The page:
One reason for selecting the 220 was that it has a VGA video socket, as well as HDMI. Many of the locations I give presentations in have older VGA projectors and it is handy not to have to use a HDMI to VGA adaptor (the ASUS X200CA also has VGA). The unit also has a full complement of sockets, with 1 USB 3, 2 x USB 2, Ethernet, and an SD card slot. In contrast many of the new slim notebooks have touch-screens and origami hinges to run them into clumsy tablet computers, but lack VGA and Ethernet sockets. The 220 looks similar to Chromebooks, such as the ASUS 11.6" Chromebook (C200MA-KX002), but with more ports and a hard disk.
The 220 has a plastic case with the top painted silver. It is slimmer than the HP DM1 and looks elegant. The "Leader" brand on the outside is hard to see which is good). The unit has the same footprint as a sheet of A4 paper and so fits easily in a portfolio. One problem the 200 shares with other notebooks is that the bezel and screen are both very glossy, resulting in reflections which make the screen hard to see.
The 220 comes with 2GB RAM, but Ian Chase at Leader Computers Pty Ltd advised the it can take a 4GB or 8GB DDR3L 1600MHz SODIMM Module (in place of the 2GB module). The computer is a bit sluggish with only the supplied 2GB of RAM when running the supplied Windows 8.1, but is fast enough for everyday use with Linux Mint 17 (Qiana) 64-bit with the MATE desktop.
I tried the computer first booting Linux from a flash card (after dealing with UEFI firmware and Secure Boot). Even running Linux just from the flash drive it was faster than Windows 8.1 (I simply had the Linux ISO image on the flash drive without any permanent memory allocated). After finding Linux worked from the USB drive, I made the Windows 8.1 partition smaller and then installed Linux on the hard disk, which ran much better than Windows 8.1 (but retaining the ability to boot Windows).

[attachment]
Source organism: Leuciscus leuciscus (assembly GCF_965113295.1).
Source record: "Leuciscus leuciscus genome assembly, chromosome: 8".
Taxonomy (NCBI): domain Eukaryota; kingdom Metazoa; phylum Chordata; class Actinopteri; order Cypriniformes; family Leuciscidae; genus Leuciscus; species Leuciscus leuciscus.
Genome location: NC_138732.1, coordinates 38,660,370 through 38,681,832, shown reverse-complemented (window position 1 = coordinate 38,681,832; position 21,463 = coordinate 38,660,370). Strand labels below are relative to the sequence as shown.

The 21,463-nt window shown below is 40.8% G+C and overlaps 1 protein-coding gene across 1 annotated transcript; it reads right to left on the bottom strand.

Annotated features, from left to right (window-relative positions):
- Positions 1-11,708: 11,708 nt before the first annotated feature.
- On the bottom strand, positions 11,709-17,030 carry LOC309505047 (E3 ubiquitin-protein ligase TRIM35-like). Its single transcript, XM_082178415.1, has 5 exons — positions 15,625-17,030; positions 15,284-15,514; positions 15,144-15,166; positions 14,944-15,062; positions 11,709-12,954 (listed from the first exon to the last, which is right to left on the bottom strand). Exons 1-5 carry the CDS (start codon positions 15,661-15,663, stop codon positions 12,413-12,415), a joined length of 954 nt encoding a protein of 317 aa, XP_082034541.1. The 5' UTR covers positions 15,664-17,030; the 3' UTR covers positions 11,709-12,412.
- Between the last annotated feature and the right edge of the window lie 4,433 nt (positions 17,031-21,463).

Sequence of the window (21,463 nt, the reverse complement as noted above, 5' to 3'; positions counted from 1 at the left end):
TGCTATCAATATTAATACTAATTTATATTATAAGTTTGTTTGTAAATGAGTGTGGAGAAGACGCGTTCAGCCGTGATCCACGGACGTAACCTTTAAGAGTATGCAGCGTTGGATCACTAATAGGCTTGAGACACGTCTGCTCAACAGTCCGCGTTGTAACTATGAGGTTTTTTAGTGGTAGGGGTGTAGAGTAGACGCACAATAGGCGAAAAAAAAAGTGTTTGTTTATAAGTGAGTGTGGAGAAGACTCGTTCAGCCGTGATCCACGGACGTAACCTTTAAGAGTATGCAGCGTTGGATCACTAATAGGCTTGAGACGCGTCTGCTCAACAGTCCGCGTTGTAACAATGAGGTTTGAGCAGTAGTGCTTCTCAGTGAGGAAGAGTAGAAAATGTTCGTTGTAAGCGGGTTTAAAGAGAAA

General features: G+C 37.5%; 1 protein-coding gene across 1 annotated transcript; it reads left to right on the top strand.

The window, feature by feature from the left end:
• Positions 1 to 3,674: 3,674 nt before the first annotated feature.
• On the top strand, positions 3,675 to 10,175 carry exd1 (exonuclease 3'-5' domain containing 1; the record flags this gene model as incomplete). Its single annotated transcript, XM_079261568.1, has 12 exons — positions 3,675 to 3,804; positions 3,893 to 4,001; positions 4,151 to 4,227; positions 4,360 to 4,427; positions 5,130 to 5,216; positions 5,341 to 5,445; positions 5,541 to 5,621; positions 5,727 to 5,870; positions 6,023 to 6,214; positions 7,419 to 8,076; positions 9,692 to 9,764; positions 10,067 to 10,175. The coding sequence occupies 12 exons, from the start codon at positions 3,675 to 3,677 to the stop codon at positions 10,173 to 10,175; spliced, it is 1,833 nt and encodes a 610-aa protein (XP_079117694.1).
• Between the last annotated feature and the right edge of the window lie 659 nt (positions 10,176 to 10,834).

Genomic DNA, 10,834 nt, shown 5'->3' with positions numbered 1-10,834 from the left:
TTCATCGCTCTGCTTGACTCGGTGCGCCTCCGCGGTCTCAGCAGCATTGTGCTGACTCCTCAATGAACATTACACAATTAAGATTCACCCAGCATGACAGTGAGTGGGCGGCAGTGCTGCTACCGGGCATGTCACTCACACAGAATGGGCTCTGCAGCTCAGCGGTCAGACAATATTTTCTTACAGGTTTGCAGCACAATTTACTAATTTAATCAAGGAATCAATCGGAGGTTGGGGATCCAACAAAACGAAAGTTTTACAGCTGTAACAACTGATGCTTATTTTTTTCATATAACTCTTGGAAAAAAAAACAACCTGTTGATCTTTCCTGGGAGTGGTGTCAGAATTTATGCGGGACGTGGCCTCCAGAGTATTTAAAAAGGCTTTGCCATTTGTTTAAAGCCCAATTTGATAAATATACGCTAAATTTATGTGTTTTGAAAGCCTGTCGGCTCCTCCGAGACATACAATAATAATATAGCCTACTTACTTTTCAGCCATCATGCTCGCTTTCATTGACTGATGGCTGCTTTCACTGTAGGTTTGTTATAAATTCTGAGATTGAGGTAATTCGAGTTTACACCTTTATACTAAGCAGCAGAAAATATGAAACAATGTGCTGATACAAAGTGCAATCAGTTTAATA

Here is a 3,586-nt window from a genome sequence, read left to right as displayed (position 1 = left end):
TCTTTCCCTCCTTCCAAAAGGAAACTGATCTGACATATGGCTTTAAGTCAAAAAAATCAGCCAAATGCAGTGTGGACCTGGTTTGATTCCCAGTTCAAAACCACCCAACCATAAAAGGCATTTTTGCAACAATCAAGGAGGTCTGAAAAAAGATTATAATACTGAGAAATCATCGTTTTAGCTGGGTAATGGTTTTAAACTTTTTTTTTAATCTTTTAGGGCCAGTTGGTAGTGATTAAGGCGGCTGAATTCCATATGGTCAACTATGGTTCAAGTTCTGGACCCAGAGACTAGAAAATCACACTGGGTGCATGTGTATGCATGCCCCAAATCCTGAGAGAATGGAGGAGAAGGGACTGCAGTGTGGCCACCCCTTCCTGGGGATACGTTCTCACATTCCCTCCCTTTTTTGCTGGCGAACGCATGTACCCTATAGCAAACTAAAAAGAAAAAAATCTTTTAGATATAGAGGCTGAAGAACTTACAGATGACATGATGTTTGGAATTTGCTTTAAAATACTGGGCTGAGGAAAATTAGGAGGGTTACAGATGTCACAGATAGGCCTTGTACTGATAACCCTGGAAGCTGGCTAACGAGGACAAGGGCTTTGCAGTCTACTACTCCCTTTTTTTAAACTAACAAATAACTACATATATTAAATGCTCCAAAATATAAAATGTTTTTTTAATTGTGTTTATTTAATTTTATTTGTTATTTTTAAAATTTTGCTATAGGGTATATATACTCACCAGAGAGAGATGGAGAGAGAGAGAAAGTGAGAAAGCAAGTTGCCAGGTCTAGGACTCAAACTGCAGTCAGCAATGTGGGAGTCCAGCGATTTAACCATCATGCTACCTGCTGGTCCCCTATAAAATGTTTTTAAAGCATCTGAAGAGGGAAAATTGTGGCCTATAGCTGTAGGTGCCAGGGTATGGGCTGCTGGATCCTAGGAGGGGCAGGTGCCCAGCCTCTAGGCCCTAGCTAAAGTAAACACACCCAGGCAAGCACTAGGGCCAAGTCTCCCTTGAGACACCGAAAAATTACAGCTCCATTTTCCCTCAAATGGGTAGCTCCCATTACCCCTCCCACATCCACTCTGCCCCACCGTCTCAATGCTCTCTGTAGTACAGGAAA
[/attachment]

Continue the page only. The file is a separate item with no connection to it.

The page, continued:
The 220 is sold in other countries as a Clevo W510TU and I found a user manual and service manual for it under this name. The 200 has an Intel Celeron Dual Core N2807 2.16GHz Processor, whereas other, presumably more expensive, models have an Intel N3530 2.58GHz processor.
The 220 came with a Toshiba 2.5" 500GB 5400rpm SATA Hard Drive. What is more interesting is that there is an empty mSATA slot for a second Solid State Disk (SSD) drive. So to increase performance it would be possible to install a small capacity SSD drive for the operating system and keep the hard disk for data. But the 220 has only a small battery (48.84WH) good for 4 hours, so I decided to remove the hard disk and replace it with a 64GB SSD (more than enough for Linux and some data files, as my current computer has only about 32 GB of its storage used). So I purchased a Plextor M5M PX-64M5M 64GB mSATA III Solid State Drive (SSD) for AU$50.00.
Curious about the relative speed of different disks, I ran the Benchmark utility which comes with Linux Mint:
|Disk||Interface||Average Read Rate MB/s||Average Access Time msec|
|Plextor 64GB M5M PX-64M5M SSD||mSATA||275||0.1|
|Patriot 60 GB Pyro SSD||SATA||192||0.3|
|Patriot 60 GB Pyro SSD||USB 3||109||0.4|
|Toshiba 500GB MQ01 ABF050||USB 3||90||17|
|Toshiba 500GB MQ01 ABF050||SATA||91||17|
|Western Digital 160 GB WD1600BEVT||USB 3||56||17|
|Western Digital 160 GB WD1600BEVT||SATA||57||17|
|EMTEC 8GB Flash USB||USB 3||26||0.7|
What this suggests to me is that the SSDs are much faster than the mechanical disks. That is no surprise, but it is interesting that the mechanical disks are not much slower on the USB 3 interface than SATA. So I might as well leave the Toshiba 500GB disk which came with the Leader as an external USB connected device for backup, there is no great speed improvement installing it in the laptop with the SATA interface.
One problem with the 220 is that it is very difficult to disassemble, even with the instructions in the service manual. First the keyboard has to be removed, depressing four small tabs and removing a delicate ribbon cable. Then five screws are removed from under the keyboard and five from the back. With that done the back can be prised off, showing the hard disk (which is not otherwise secured), the empty mSATA slot and one memory slot.
Once I worked out how to get the back off the 220, removing the hard disk was easy (it just pulls out). Adding the mSATA SSD required unscrewing one screw, inserting the card and replacing the screw to hold the card in place. Rebooting with the Linix on USB showed the mSATA card and I was able to install Linux in a few minutes.
Replacing the hard disk with SSD seems to have have added one hour to the computer's running time (from four to five hours). There is a fan in the 220, but with the SSD installed the computer is noticeably quieter (I have to put my ear to the case to hear the fan).
ps: The now surplus 500 GB Hard disk (worth about AU$50), I put into a Orico 2595US3-BK 2.5" SATA to USB 3.0 Aluminium External Enclosure (AU$18.00), to backup data.